Protected areas have long been a cornerstone of marine fisheries management, and numerous studies have revealed key insights into how these reserves should be designed to optimize success. Despite their proven effectiveness in oceans, reserves have not been widely implemented or studied in freshwater. In fact, freshwater ecosystems are very underrepresented within protected areas, and are often only incidentally included in terrestrial protected areas. Freshwater protected areas are a targeted approach to address overharvesting which threatens food security for hundreds of millions of people. A study recently published in the journal Nature describes an assessment of community-based reserves in a river in Thailand. The research revealed that the freshwater protected areas dramatically enhanced the species richness, density, and biomass of the fish communities that they protect (Koning et al. 2020).
The Salween River is the largest remaining free-flowing river in all of Southeast Asia, and the watershed of its tributary the Mae Ngao is home to thousands of people who heavily depend on the river for food. Over the last few decades, the communities along the river have voluntarily established dozens of fish reserves in an effort to conserve and improve the river’s fishery. This grassroots reserve network includes protected areas of different ages and sizes, varying enforcement levels, and different distances from the villages that created them. All of these factors are known to have an impact on the success of marine reserves, and thus the Mae Ngao reserve network provided a perfect opportunity for the researchers to test how these factors influenced reserve success in a freshwater setting. To collect data on the fish communities present within and outside of the protected areas, the researchers performed paired snorkel surveys of 23 different reserves and adjacent non-protected sites. The clear water of the river in the dry season allowed the team to visually gather data on the abundance and variety of fish species present. In addition, they estimated the lengths of observed fish to estimate the total biomass present in each site. They also collected information on depth and substrate type at each site to verify that habitat did not influence differences in the fish community inside and outside of reserves.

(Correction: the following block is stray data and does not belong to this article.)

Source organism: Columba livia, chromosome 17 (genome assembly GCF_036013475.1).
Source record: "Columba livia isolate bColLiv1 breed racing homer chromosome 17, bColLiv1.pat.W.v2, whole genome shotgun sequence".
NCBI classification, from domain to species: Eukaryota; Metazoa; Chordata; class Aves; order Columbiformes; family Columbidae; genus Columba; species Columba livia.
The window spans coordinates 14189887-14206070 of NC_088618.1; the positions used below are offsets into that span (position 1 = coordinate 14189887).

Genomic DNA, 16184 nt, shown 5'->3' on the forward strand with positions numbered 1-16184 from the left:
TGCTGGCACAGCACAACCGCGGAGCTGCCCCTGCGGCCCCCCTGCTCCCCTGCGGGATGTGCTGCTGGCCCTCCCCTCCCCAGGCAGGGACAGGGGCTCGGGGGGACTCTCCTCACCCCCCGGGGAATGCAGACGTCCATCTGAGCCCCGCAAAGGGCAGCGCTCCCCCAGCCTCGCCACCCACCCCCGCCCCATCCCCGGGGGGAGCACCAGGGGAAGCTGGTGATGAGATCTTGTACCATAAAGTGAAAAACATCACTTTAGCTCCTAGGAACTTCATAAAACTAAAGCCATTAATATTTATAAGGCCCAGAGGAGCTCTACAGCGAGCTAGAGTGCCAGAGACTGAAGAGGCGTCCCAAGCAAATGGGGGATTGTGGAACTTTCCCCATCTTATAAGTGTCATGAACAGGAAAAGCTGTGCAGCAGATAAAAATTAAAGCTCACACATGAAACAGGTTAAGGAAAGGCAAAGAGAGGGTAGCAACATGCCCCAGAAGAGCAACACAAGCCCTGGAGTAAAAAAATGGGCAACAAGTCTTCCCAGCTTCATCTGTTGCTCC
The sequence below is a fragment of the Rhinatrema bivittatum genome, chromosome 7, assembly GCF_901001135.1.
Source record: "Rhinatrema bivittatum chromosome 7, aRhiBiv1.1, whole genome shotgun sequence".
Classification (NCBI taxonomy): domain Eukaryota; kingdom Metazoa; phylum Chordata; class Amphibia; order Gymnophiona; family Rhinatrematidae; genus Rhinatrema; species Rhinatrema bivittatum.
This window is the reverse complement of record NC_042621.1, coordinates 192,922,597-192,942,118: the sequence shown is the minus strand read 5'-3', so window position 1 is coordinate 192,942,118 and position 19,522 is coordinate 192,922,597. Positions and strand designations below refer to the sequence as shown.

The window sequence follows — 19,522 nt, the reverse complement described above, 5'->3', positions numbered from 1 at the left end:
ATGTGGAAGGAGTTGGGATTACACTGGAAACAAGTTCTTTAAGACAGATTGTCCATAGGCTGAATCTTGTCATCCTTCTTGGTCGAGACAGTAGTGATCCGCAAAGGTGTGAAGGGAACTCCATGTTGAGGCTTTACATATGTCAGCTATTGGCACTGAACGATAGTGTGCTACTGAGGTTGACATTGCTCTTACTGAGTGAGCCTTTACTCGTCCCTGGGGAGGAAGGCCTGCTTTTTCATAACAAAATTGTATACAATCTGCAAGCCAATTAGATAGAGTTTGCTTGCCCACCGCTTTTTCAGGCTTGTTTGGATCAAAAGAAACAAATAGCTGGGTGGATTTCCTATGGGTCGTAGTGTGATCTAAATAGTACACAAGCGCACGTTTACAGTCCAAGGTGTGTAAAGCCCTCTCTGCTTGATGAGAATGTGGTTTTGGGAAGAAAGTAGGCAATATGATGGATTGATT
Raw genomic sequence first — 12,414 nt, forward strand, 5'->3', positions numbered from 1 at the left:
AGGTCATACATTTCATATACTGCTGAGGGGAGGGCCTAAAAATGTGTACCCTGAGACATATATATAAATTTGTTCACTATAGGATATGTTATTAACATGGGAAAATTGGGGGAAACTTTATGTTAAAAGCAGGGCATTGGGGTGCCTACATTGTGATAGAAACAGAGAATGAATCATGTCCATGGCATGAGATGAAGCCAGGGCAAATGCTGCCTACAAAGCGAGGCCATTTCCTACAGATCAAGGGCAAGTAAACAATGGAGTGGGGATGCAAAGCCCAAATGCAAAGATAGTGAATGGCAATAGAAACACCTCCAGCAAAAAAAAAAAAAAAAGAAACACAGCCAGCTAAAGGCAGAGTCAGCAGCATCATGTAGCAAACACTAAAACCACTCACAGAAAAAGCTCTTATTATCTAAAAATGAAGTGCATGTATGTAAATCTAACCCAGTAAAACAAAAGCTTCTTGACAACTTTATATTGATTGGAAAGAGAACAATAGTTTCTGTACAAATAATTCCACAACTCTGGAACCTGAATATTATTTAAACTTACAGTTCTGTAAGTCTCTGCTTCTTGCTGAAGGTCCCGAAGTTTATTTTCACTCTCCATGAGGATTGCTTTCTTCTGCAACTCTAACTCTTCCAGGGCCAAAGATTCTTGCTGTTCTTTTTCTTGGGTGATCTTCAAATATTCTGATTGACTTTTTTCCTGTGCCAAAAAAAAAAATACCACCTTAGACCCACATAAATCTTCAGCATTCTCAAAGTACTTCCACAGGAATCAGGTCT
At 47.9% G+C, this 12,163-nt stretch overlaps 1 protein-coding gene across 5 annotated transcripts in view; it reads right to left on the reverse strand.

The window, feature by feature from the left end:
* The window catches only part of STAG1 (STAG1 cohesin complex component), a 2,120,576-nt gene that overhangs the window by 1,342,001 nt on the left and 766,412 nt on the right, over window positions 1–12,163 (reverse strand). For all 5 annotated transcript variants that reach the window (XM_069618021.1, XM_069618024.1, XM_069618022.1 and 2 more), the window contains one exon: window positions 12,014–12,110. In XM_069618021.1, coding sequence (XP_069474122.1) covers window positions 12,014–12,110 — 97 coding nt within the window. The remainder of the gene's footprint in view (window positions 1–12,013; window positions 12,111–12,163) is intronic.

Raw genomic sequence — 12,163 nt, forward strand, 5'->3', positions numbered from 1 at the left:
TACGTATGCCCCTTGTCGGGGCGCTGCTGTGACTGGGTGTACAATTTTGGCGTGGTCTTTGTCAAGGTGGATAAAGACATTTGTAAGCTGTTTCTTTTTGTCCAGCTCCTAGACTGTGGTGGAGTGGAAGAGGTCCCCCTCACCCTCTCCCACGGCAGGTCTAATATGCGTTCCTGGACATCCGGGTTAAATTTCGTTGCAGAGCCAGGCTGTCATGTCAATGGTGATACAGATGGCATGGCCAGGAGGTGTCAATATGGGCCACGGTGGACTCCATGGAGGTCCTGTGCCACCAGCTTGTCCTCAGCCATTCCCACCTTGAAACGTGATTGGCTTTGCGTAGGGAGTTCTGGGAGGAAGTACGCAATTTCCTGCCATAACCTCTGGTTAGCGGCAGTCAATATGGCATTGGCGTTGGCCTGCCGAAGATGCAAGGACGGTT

Analysis of this data revealed that, relative to the non-protected control sites, the reserves contained an average of 27% more fish species, 124% higher fish density, and 2,247% more fish biomass. These improvements in total species and fish density were similar to those reported in marine protected areas, but the improvements in biomass detected in these freshwater reserves were six times higher than those typically observed in an ocean setting. This difference in biomass within the reserves was so substantial that the researchers could discern the boundaries of the protected areas simply by the abundance of large fish visible from above the water’s surface. The authors suggest that these remarkable biomass improvements within protected areas in the river are likely due to the heavy fishing pressure that occurs in the non-protected parts of the river.
The extent of benefits varied by functional traits like fish size and trophic role, with larger bodied and herbivorous fish showing the greatest improvements. But overall, size, enforcement, and connectivity with other reserves were the three most important indicators of reserve success. Importantly, the fact that this study identified a linear increase of fish diversity and biomass with increasing reserve area suggests that even modest expansions of the boundaries of existing reserves could yield substantial ecological benefits. The improvements these protected areas provide have created a positive feedback cycle of improved fisheries, which provide communities with incentive to create and enforce reserves. As more studies demonstrate the effectiveness of freshwater protected areas from the Amazon to the Mekong, scientists are learning more about how to design the most effective freshwater reserves. This study demonstrates that allowing communities to manage their own local resources can yield incredibly effective results, and may be the key to achieving ecological, economic, and social resilience in natural resource management.